Source: Science 332(6031), 776-777, May 13, 2011.
HAITI'S CHOLERA OUTBREAK
Cholera Linked to U.N. Forces, But Questions Remain
by Martin Enserink
They came to the island with the best of intentions—only to sow disease and death.
An eagerly awaited report from an independent panel leaves little doubt that United Nations peacekeeping forces from Nepal inadvertently introduced cholera to Haiti last fall, triggering an epidemic that has killed almost 5000 and whose end is not yet in sight. The four-member committee, which presented its findings to U.N. Secretary-General Ban Ki-moon in New York City on 3 May, dispatches with the theory that Vibrio cholerae had been lurking in local waters and emerged as a result of favorable ecological or environmental circumstances.
Although the study finds fault with the sanitation at three camps of the United Nations Stabilization Mission in Haiti (MINUSTAH), it is careful not to apportion blame; it also says there is no evidence that anyone within the camps ever suffered from cholera. The entire catastrophe may have started with a single carrier: an infected person who wasn't sick himself but shed the bacteria in his stool, says the panel's chair, Alejandro Cravioto, who heads the International Centre for Diarrhoeal Disease Research, Bangladesh, in Dhaka.
This puts the panel's report starkly at odds with another study by French epidemiologist Renaud Piarroux that was published online last weekend by the journal Emerging Infectious Diseases (EID). Based on data gathered in Haiti early in the epidemic, Piarroux concludes that a Nepalese camp near the town of Mirebalais, in Haiti's Centre department, had a major outbreak of cholera among its men and dumped up to 1000 liters of contaminated feces into local waters, despite telling the world all was fine.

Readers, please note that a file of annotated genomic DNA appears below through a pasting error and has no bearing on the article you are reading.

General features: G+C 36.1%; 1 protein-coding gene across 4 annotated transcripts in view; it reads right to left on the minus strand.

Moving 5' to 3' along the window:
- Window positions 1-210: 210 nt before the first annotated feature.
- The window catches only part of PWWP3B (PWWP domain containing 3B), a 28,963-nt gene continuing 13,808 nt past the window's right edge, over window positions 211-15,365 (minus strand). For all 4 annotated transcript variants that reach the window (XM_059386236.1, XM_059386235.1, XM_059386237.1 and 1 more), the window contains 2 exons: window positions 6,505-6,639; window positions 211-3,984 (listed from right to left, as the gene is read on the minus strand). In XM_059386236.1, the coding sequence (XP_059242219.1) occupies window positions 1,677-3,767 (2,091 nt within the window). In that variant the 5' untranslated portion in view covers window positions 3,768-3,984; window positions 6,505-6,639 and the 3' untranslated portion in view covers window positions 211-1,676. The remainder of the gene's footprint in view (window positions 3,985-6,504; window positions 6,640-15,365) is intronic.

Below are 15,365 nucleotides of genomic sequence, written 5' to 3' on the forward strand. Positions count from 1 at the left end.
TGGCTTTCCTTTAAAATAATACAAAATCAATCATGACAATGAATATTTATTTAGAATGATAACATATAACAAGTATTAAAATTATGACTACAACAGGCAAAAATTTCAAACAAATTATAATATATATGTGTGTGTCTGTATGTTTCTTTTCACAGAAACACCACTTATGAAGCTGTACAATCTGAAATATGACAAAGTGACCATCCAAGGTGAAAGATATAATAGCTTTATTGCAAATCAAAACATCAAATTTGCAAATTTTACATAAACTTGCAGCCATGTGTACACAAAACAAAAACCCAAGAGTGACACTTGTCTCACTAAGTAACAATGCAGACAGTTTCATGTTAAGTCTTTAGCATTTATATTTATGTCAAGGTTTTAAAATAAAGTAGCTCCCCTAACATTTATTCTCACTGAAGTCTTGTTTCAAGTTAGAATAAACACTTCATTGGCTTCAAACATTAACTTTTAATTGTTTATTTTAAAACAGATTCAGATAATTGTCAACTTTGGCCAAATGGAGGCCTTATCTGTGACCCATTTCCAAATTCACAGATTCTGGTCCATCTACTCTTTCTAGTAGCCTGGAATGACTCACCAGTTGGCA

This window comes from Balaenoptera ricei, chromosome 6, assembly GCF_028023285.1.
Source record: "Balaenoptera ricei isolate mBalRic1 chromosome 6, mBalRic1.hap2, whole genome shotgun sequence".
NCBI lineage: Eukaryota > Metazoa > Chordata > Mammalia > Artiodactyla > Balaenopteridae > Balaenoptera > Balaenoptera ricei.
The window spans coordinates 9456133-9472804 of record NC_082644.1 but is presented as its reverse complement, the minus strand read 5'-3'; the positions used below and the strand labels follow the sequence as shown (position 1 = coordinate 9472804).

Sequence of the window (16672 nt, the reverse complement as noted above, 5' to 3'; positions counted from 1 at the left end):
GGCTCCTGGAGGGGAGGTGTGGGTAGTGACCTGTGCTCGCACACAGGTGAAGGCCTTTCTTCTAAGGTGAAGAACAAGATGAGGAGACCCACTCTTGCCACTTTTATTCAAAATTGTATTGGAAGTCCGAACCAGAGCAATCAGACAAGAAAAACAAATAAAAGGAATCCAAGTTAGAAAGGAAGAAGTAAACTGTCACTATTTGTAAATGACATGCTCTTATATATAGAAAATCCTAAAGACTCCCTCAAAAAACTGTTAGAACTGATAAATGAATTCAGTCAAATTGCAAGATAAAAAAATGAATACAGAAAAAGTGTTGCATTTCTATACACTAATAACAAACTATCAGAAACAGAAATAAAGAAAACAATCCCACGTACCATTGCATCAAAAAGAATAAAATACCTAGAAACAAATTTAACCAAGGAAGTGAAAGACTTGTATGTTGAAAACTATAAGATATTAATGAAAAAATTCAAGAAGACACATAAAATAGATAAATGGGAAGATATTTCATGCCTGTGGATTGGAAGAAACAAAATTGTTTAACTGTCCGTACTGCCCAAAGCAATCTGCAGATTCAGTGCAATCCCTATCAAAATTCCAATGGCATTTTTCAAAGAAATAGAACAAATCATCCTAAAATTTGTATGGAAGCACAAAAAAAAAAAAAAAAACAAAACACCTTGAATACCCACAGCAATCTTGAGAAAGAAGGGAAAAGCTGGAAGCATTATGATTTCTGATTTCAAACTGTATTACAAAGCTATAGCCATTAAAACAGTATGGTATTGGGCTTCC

The U.N. panel reviewed a series of genetic studies, some not yet published, which strongly suggested that the V. cholerae strain wreaking havoc in Haiti originated in South Asia and was released in Haiti from a single point. A weeklong investigation on the ground in Haiti convinced the group that the outbreak started in Mirebalais and in a matter of days spread along the Artibonite, Haiti's biggest river, which is used widely for collecting drinking water, bathing, washing clothes, playing, and irrigation.
The Artibonite delta saw a wave of thousands of cases in the first few days, followed by a sharp drop. Only a massive, one-time release of contaminated feces racing down the river could explain that pattern, he writes.
A back-of-the-envelope calculation that takes into account the number of bacteria one needs to ingest to contract a serious case of cholera, the water volume of the river, and other factors leads Piarroux to conclude that more than 100 trillion V. cholerae microbes may have been released—which means that dozens or even hundreds of soldiers were sick. “What happened in this river is something I have never seen in all of my experience with cholera,” Piarroux says.
Cravioto says he has no reason to doubt MINUSTAH's claim that it had no diarrhea cases at the camp. The medical records were silent, he says, and “we didn't see any pages that were torn out.”
Suspicions of a U.N. link to the epidemic have incited protests and violence in Haiti, and the panel does not fan those flames. It says that the outbreak “was not the fault of, or deliberate action of, a group or individual,” and that the introduction would never have evolved into disaster without what Lantagne calls a “perfect storm” of other factors, including Haiti's poor infrastructure and the salinity of the Artibonite delta, which favors V. cholerae's growth.
Nevertheless, it proposes a series of measures to prevent such introductions in the future. U.N. installations around the world should get their own waste-treatment facilities so they're independent of questionable local contractors, and U.N. staff coming from cholera-endemic countries should be screened for the disease before leaving home or given a prophylactic dose of antibiotics.